The lost child in the complex UK’s immigration system - The Human Trafficking Awareness Index for April 2014
01 Jan 1970 1:00 am by Rebecca Gillingham
Current Trafficking Awareness – United Kingdom – May 2014
The LexisNexis Human Trafficking Awareness Index™ data model highlights emerging trends and patterns of awareness within and across national borders. The Index uses the respected Nexis® service to track and analyse the volume of articles related to human trafficking. Using a licensed collection of almost 6,000 of the most influential news sources from more than 120 countries, the HTA Index highlights emerging trends and patterns of awareness within and across national borders. Activists working to combat human trafficking can use this information to highlight and raise awareness to inform their efforts and gain greater understanding of the news.
The Human Trafficking Awareness Index for the UK stands at 106%, representing 355 trafficking-related articles published by the British and Irish media during May 2014 compared to 374 the previous month. Of that total, 78 articles (nearly 22%) were in relation to Child Trafficking.
The Modern Slavery Bill
The Index highlighted a press release from The Office of Equality and Human Rights Commission, distributed by UK Government News on April 28. ‘The Equality and Human Rights Commission has written to the United Nations Committee on the Rights of the Child, recommending that the UK Government use its Modern Slavery Bill as an opportunity to better protect the rights of child victims and punish offenders.’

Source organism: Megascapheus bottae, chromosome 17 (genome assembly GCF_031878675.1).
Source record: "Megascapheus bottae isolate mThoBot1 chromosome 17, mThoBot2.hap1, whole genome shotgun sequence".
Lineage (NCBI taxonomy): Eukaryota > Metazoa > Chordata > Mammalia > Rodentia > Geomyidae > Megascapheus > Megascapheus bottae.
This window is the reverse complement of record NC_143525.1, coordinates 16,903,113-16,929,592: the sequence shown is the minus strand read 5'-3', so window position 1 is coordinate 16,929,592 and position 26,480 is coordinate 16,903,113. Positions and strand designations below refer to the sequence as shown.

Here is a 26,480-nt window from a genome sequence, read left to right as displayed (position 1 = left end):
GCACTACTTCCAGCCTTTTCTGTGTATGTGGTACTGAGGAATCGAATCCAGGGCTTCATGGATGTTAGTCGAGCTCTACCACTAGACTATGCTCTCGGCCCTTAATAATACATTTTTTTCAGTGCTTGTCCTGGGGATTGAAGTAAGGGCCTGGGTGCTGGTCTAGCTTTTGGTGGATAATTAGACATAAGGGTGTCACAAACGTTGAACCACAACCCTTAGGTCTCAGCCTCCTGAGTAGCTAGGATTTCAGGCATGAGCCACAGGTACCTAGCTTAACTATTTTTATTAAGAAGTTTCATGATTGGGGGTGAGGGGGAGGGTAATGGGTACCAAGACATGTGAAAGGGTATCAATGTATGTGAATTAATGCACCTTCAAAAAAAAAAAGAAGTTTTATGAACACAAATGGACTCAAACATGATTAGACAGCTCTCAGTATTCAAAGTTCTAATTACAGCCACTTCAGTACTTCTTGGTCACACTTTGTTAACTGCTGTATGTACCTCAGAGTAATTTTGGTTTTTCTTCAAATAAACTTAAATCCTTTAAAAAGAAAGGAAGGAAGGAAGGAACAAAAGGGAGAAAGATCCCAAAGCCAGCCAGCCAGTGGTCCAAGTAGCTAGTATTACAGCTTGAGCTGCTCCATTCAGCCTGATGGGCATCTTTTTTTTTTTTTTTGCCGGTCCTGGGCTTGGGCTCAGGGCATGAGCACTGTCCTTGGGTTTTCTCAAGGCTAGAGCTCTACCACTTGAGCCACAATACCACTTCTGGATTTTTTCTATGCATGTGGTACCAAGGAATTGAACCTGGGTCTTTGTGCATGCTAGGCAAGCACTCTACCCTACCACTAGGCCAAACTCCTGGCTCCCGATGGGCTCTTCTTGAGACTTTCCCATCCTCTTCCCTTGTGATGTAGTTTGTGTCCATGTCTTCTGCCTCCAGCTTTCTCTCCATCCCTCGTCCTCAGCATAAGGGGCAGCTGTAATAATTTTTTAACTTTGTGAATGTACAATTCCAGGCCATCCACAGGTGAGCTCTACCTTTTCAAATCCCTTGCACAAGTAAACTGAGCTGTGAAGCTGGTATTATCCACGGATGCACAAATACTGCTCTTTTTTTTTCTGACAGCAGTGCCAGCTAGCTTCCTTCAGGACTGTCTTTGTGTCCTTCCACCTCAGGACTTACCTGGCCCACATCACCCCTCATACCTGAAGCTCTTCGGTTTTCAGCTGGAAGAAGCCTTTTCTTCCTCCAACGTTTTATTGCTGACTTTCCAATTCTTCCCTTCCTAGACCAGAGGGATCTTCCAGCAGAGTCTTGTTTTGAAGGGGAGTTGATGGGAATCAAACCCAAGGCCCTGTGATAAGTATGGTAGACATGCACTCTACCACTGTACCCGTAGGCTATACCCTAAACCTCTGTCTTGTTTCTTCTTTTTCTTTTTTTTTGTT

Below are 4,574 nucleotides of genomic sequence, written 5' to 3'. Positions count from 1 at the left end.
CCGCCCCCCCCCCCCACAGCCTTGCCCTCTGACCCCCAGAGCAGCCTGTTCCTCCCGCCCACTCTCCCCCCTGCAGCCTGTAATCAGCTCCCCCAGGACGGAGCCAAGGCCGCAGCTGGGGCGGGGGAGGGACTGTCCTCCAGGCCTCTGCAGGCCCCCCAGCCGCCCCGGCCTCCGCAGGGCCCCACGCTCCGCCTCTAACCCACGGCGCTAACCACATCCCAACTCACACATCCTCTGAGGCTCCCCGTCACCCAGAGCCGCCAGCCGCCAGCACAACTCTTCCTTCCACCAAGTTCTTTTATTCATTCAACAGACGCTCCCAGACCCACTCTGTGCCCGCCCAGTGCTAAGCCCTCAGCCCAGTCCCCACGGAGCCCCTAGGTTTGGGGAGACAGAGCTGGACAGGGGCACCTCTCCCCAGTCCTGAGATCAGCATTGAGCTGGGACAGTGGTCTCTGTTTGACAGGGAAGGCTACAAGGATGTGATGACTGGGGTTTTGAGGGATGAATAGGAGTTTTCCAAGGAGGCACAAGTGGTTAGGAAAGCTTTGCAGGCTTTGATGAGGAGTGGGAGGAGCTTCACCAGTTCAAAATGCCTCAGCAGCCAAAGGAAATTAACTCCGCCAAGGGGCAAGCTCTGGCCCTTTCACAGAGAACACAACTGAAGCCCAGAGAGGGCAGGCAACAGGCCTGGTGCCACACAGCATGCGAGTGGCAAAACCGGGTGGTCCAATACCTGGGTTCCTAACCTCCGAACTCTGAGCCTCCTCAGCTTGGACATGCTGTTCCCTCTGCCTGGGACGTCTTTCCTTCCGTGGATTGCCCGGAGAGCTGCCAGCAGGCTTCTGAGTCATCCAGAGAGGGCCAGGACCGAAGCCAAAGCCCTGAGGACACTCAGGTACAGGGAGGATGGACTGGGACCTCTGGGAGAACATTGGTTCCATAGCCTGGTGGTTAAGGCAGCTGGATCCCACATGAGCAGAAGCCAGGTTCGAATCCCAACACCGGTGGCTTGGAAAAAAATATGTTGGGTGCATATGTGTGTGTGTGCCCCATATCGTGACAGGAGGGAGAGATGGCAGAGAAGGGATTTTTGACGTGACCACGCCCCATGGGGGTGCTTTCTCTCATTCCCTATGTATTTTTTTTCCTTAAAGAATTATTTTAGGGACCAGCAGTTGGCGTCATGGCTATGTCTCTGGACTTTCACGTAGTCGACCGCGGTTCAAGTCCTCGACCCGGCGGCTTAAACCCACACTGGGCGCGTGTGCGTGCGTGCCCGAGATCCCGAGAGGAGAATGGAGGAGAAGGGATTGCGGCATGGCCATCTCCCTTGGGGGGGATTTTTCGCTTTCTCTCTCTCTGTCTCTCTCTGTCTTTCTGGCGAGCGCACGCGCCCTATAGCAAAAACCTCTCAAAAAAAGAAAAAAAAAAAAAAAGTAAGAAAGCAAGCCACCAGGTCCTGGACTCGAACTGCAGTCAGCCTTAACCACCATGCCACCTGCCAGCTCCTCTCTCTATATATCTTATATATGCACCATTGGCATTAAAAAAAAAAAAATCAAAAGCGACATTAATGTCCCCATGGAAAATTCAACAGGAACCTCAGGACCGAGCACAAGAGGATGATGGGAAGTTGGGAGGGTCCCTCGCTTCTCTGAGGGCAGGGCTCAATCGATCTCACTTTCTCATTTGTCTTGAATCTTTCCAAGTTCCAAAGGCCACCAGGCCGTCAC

The Press Association article on April 8 quotes Karen Bradley, minister for slavery and organised crime, describing modern slavery as “an appalling evil and the Home Secretary and I are committed to stamping it out. The Modern Slavery Bill, the first of its kind in Europe, represents an historic opportunity to get new legislation on the statute books.”
However, the Government’s much anticipated Modern Slavery Bill is coming under scrutiny. It offers a welcome development to help tackle issues of slavery, but perceived gaps in the proposed legislation mean those who recruit vulnerable children, or harbour or receive children for the purposes of exploitation, may still go unpunished.
The bill, as currently drafted, will not achieve what it must
On April 8, the guardian.co.uk published details from the committee tasked with scrutinising the draft Modern Slavery Bill. ‘In an often blunt report, the parliamentary joint select committee on the modern slavery bill urges the government, law enforcement agencies and businesses to do more to fight slavery and protect its victims. “We applaud the stated aims of this bill - and the home secretary's wish to take the battle to the slave masters and traffickers - but we are concerned that this bill as currently drafted will not achieve what it must,” said Baroness Butler-Sloss, one of the committee members.'
'The committee notes that modern slavery in the UK ranges from the exploitation of adults and children in the sex industry to forced labour, domestic servitude and such forced criminal activities as cannabis farming. It says victims include British schoolchildren, children brought to the UK for benefit fraud and those who are trafficked or come to the country legitimately and voluntarily only to find themselves subsequently enslaved.'